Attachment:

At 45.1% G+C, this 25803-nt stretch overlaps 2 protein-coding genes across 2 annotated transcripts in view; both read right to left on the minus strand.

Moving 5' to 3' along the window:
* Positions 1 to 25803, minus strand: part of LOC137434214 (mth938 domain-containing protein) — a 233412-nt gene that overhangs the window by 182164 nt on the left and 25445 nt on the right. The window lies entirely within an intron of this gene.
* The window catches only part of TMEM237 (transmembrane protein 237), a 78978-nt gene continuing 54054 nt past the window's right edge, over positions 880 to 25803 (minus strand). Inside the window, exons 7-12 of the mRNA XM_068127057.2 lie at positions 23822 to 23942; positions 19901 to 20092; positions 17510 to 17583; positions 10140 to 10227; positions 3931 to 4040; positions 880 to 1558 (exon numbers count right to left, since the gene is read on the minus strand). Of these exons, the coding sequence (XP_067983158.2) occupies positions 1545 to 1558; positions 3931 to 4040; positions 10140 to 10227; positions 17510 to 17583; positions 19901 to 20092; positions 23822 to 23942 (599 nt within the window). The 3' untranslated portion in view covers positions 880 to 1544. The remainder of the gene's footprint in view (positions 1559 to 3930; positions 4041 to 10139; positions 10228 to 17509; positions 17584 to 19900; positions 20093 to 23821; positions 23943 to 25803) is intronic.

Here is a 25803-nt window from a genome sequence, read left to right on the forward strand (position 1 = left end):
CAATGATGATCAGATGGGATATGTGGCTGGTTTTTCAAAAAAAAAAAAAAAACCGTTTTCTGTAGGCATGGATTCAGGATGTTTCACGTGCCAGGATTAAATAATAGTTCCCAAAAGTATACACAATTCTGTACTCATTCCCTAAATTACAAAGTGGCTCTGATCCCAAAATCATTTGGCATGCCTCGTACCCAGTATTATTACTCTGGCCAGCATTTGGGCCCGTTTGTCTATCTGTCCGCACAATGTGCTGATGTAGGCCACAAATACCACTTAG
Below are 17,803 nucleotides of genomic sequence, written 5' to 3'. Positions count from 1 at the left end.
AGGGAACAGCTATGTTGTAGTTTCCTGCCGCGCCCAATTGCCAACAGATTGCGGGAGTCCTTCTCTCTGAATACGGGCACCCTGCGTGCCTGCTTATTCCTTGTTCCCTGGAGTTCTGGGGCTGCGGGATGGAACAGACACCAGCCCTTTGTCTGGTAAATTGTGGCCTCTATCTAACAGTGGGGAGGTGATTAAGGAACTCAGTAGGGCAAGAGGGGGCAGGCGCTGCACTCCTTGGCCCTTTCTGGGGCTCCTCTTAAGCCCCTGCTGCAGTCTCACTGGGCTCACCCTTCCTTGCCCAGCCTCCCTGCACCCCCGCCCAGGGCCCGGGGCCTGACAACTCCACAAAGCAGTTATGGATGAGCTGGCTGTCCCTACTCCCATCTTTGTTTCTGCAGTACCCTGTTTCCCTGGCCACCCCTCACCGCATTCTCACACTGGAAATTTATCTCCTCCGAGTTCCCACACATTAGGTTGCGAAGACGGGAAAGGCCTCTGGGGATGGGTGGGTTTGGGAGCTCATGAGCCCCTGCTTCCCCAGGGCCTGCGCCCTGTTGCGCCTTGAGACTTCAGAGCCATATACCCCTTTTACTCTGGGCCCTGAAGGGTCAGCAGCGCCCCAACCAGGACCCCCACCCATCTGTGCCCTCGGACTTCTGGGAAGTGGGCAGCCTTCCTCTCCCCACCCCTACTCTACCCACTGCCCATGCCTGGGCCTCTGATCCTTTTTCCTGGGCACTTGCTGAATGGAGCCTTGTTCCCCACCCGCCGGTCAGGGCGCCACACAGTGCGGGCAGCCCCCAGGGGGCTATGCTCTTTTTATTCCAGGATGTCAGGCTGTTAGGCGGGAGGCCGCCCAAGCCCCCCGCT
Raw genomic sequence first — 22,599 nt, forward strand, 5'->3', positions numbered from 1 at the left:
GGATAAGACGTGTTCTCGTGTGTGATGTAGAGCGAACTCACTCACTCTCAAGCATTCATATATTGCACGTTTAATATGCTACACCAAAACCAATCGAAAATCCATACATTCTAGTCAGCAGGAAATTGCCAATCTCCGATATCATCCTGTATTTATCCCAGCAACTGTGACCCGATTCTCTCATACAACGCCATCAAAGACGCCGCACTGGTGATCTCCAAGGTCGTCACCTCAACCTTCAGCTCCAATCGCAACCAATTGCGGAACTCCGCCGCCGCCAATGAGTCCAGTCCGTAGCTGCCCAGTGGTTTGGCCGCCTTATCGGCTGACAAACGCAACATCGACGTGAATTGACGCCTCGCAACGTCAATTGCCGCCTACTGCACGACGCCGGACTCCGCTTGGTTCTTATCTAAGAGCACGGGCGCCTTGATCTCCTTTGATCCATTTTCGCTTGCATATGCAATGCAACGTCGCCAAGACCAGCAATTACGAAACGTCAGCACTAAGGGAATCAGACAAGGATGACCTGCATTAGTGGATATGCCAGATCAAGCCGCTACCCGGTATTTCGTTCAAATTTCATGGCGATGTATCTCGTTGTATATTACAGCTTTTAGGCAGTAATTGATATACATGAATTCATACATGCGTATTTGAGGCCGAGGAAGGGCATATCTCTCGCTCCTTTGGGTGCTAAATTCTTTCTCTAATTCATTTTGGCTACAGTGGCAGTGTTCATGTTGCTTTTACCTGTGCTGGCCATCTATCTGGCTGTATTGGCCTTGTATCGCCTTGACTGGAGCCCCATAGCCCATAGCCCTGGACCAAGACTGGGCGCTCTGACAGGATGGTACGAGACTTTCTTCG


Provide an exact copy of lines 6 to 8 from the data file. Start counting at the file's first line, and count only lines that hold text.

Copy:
CAATGATGATCAGATGGGATATGTGGCTGGTTTTTCAAAAAAAAAAAAAAAACCGTTTTCTGTAGGCATGGATTCAGGATGTTTCACGTGCCAGGATTAAATAATAGTTCCCAAAAGTATACACAATTCTGTACTCATTCCCTAAATTACAAAGTGGCTCTGATCCCAAAATCATTTGGCATGCCTCGTACCCAGTATTATTACTCTGGCCAGCATTTGGGCCCGTTTGTCTATCTGTCCGCACAATGTGCTGATGTAGGCCACAAATACCACTTAG
Below are 17,803 nucleotides of genomic sequence, written 5' to 3'. Positions count from 1 at the left end.
AGGGAACAGCTATGTTGTAGTTTCCTGCCGCGCCCAATTGCCAACAGATTGCGGGAGTCCTTCTCTCTGAATACGGGCACCCTGCGTGCCTGCTTATTCCTTGTTCCCTGGAGTTCTGGGGCTGCGGGATGGAACAGACACCAGCCCTTTGTCTGGTAAATTGTGGCCTCTATCTAACAGTGGGGAGGTGATTAAGGAACTCAGTAGGGCAAGAGGGGGCAGGCGCTGCACTCCTTGGCCCTTTCTGGGGCTCCTCTTAAGCCCCTGCTGCAGTCTCACTGGGCTCACCCTTCCTTGCCCAGCCTCCCTGCACCCCCGCCCAGGGCCCGGGGCCTGACAACTCCACAAAGCAGTTATGGATGAGCTGGCTGTCCCTACTCCCATCTTTGTTTCTGCAGTACCCTGTTTCCCTGGCCACCCCTCACCGCATTCTCACACTGGAAATTTATCTCCTCCGAGTTCCCACACATTAGGTTGCGAAGACGGGAAAGGCCTCTGGGGATGGGTGGGTTTGGGAGCTCATGAGCCCCTGCTTCCCCAGGGCCTGCGCCCTGTTGCGCCTTGAGACTTCAGAGCCATATACCCCTTTTACTCTGGGCCCTGAAGGGTCAGCAGCGCCCCAACCAGGACCCCCACCCATCTGTGCCCTCGGACTTCTGGGAAGTGGGCAGCCTTCCTCTCCCCACCCCTACTCTACCCACTGCCCATGCCTGGGCCTCTGATCCTTTTTCCTGGGCACTTGCTGAATGGAGCCTTGTTCCCCACCCGCCGGTCAGGGCGCCACACAGTGCGGGCAGCCCCCAGGGGGCTATGCTCTTTTTATTCCAGGATGTCAGGCTGTTAGGCGGGAGGCCGCCCAAGCCCCCCGCT